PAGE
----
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Letter ReferenceHRC/OliveSchreinerUncatLetters/OS-PhilipKent/8
ArchiveHarry Ransom Center, University of Texas, Austin
Epistolary TypeLetter
Letter Date After Start: Tuesday 13 May 1883 ; Before End: 30 May 1883
Address From5 Harrington Road, Kensington, London
Address To
Who ToPhilip Kent
Other Versions
PermissionsPlease read before using or citing this transcription
The Project is grateful to the Harry Ransom Humanities Research Center, the University of Texas at Austin, for kindly allowing us to transcribe this Olive Schreiner letter, which is part of its Manuscript Collections. This letter has been dated by reference to other letters to Philip Kent which Schreiner wrote from Harrington Road about publishing matters.
15 Harrington Rd
2South Kensington
3Tuesday morning
5My dear Mr Kent
7According to your kind permission I send you the agreement. It seems
8so simple that even a “stupid African” can almost understand it;
9but I shall be very glad if you will look at it. I think Chapman has
10dealt generously with me on the whole: but if it hadn’t been for
11what you wrote to me, I would certainly have taken the £10 at first.
13I have never written in any review. At the time I wrote “An African
14Farm”, I had never seen a book of Uuida’s nor did I know there was
15such a person. The review in the “Pall Mall” only amused me. I
16felt the review in the “Saturday” very keenly; I don’t know what
17I cried, I think I was too much pained for that.
19When you are sending back the agreement will you please tell me
20whether you ever thought that Lyndall’s stranger, & Waldo’s
21stranger were one & the same person. Some one who has read the book
22has thought so. There must have been some very bad work-manship on my
23part which could cause to be confused two such utterly & diametrically
24opposed characters. I can not see where I have said a word to lead to
25such an idea; if I have I must try & alter it in this edition. It
26destroys the whole book.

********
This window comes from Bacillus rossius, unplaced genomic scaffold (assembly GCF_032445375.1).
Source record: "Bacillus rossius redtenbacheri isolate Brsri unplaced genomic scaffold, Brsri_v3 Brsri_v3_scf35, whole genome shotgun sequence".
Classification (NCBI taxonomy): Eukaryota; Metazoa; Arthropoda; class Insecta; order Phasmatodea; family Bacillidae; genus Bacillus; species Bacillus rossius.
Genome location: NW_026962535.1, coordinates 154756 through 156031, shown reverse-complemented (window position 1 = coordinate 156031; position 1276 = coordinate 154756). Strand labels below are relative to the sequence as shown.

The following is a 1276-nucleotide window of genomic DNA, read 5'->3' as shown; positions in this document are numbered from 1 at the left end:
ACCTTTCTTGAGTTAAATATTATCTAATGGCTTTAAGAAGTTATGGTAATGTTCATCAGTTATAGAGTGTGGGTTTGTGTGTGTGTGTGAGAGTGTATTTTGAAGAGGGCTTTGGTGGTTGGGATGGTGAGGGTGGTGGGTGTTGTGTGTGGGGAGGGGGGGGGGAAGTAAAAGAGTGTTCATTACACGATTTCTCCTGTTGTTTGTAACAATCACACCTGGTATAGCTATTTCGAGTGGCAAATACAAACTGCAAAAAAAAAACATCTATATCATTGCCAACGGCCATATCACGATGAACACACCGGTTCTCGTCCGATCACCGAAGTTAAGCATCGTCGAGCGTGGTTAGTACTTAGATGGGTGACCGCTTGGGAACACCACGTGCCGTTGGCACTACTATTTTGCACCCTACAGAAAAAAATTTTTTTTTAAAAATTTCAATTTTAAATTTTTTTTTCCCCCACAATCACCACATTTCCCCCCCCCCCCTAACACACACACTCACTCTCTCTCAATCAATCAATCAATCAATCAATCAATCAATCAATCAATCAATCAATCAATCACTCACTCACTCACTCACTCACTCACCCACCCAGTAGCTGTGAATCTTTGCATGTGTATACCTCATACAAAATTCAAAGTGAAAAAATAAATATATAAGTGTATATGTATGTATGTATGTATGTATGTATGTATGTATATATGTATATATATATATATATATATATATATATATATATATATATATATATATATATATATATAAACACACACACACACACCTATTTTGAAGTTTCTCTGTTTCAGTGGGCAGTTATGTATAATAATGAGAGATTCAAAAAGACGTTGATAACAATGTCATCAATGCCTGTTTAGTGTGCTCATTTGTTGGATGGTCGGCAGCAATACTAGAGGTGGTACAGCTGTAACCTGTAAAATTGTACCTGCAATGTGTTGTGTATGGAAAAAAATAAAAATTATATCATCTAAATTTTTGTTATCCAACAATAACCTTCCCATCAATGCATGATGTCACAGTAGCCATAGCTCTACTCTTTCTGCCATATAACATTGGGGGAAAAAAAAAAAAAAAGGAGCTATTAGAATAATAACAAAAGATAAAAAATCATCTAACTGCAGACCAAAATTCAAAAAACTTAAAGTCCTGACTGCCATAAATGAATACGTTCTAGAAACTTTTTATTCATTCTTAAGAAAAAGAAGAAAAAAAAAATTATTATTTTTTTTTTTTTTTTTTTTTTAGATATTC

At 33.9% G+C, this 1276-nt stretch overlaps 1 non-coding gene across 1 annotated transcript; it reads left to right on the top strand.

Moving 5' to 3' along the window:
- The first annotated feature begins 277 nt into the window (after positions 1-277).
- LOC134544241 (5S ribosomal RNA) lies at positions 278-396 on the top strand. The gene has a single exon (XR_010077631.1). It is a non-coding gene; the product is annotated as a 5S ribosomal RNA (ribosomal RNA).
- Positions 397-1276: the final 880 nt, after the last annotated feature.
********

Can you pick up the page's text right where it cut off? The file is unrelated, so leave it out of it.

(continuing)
28I am,
29Yours very sincerely
30Olive Schreiner
32I shall certainly stick to my “nom de plume”. Mr C-s idea is that
33if it were known as the work of a girl from the Cape it would ^be more^
34read & more gently received. That is just what I don’t want: It must
35stand on its own merits, & fall by its own faults.
Schreiner refers to the popular and prolific writer Ouida, but the particular book by her which was being compared with The Story of An African Farm (or vice versa) cannot be established. Lyndal and Waldo are characters in The African Farm. The reviews in the Pall Mall Gazette and the Saturday Review referred to include as follows:

Pall Mall Gazette 11 May 1883: "The story is a painful and a terrible one. It is the old tale of human misery flavoured with a modern pantheistic despair... The world may be hollow, and our doll may be stuffed with sawdust; but constant insistence upon these unpleasant facts does not tend to increase the greatest happiness of the greatest number, even in the worst of all possible worlds. In spite of all faults of matter or manner, however, "The Story of an African Farm" is certainly a remarkable and interesting book."

Saturday Review 21 April 1883: "The Story of an African Farm is clever, imaginative, original, and terribly dull. Yet it is only fair to say that the dullness is relative, or rather is the result of conscientious experiences during a comprehensive survey; for their are effective scenes and bright pieces of description which prove that Mr. Iron might be entertaining if he pleased. We own to a certain preliminary disappointment, for we fancied we should have a story of South African speculation and adventure on the borderland between savagery and civilization... so much for a novel which is a striking example of how a really clever and ingenious writer may overreach himself in ambitious efforts after originality."

Schreiner's non de plume was Ralph Iron, eventually abandoned in new editions.